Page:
And what was their anger, when they turned a corner of the path, to find in a quiet nook the beautiful Princess, and kneeling before her, Pon, the gardener's boy! With a roar of rage the King dashed forward; but Pon had scaled the wall by means of a ladder, which still stood in its place, and when he saw the King coming he ran up the ladder and made good his escape. But this left Gloria confronted by her angry guardian, the King, and by old Googly-Goo, who was trembling with a fury he could not express in words.

Seizing the Princess by her arm the King dragged her back to the castle. Pushing her into a room on the lower floor he locked the door upon the unhappy girl. And at that moment the arrival of the Wicked Witch was announced.

Hearing this, the King smiled, as a tiger smiles, showing his teeth. And Googly-Goo smiled, as a serpent smiles, for he had no teeth except a couple of fangs. And having frightened each other with these smiles the two dreadful men went away to the Royal Council Chamber to meet the Wicked Witch.

Chapter Twelve

The Wooden-Legged Grass-Hopper

Now it so happened that Trot, from the window of her room, had witnessed the meeting of the lovers in the garden and had seen the King come and drag Gloria away. The little girl's heart went out in sympathy for the poor Princess, who seemed to her to be one of the sweetest and loveliest young ladies she had ever seen, so she crept along the passages and from a hidden niche saw Gloria locked in her room.

The key was still in the lock, so when the King had gone away, followed by Googly-Goo, Trot stole up to the door, turned the key and entered. The Princess lay prone upon a couch, sobbing bitterly. Trot went up to her and smoothed her hair and tried to comfort her.

"Don't cry," she said. "I've unlocked the door, so you can go away any time you want to."

"It isn't that," sobbed the Princess. "I am unhappy because they will not let me love Pon, the gardener's boy!"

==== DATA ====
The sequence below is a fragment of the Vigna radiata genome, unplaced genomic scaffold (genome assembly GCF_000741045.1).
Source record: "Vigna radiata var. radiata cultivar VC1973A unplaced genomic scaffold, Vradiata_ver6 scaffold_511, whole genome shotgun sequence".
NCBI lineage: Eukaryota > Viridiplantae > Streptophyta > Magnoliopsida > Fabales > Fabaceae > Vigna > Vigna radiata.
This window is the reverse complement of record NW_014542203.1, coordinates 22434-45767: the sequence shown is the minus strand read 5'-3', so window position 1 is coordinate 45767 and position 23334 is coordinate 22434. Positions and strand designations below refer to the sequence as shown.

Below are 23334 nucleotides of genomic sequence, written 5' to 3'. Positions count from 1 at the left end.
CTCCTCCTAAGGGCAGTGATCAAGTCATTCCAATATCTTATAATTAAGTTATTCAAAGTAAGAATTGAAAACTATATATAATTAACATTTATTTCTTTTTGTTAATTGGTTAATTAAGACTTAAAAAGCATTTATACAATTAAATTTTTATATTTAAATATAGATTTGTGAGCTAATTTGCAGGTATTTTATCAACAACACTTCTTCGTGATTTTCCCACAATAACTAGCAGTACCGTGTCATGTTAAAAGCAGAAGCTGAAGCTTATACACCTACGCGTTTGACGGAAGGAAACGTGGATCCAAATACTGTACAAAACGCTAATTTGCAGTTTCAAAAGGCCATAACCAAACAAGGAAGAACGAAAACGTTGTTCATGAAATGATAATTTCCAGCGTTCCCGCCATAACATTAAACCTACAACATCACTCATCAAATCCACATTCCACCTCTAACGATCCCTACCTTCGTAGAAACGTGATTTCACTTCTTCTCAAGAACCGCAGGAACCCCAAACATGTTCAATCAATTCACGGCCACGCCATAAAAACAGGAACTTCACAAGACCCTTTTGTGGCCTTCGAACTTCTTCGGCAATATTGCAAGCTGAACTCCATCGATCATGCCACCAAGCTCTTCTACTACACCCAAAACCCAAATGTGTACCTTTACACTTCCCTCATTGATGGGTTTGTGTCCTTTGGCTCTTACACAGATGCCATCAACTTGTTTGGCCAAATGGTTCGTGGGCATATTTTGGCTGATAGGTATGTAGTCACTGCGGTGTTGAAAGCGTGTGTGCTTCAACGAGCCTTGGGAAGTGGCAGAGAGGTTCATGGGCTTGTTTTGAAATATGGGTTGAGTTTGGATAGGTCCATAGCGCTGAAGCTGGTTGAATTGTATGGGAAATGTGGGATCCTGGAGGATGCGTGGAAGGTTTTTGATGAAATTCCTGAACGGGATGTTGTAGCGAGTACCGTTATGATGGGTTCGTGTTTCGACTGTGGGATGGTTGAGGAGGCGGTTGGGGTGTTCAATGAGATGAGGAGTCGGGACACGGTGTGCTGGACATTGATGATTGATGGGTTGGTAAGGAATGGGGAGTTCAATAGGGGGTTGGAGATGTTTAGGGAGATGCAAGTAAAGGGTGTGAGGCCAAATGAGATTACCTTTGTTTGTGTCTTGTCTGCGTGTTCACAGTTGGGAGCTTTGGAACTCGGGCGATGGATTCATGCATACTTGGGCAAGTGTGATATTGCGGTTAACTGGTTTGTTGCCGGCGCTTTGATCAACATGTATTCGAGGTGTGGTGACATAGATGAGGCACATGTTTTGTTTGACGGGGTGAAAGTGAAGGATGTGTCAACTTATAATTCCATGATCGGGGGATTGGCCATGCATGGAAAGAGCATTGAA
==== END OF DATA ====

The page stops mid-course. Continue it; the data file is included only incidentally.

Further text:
"Well, never mind; Pon isn't any great shakes, anyhow, seems to me," said Trot soothingly. "There are lots of other people you can love."

Gloria rolled over on the couch and looked at the little girl reproachfully.

"Pon has won my heart, and I can't help loving him," she explained. Then with sudden indignation she added: "But I'll never love Googly-Goo -- never, as long as I live!"

"I should say not!" replied Trot. "Pon may not be much good, but old Googly is very, very bad. Hunt around, and I'm sure you'll find someone worth your love. You're very pretty, you know, and almost anyone ought to love you."

"You don't understand, my dear," said Gloria, as she wiped the tears from her eyes with a dainty lace handkerchief bordered with pearls. "When you are older you will realize that a young lady cannot decide whom she will love, or choose the most worthy. Her heart alone decides for her, and whomsoever her heart selects, she must love, whether he amounts to much or not."

Trot was a little puzzled by this speech, which seemed to her unreasonable; but she made no reply and presently Gloria's grief softened and she began to question the little girl about herself and her adventures. Trot told her how they had happened to come to Jinxland, and all about Cap'n Bill and the Ork and Pessim and the Bumpy Man.

While they were thus conversing together, getting more and more friendly as they became better acquainted, in the Council Chamber the King and Googly-Goo were talking with the Wicked Witch.

This evil creature was old and ugly. She had lost one eye and wore a black patch over it, so the people of Jinxland had named her "Blinkie." Of course witches are forbidden to exist in the Land of Oz, but Jinxland was so far removed from the center of Ozma's dominions, and so absolutely cut off from it by the steep mountains and the bottomless gulf, that the laws of Oz were not obeyed very well in that country. So there were several witches in Jinxland who were the terror of the people, but King Krewl favored them and permitted them to exercise their evil sorcery.

The Scarecrow of Oz Page 34

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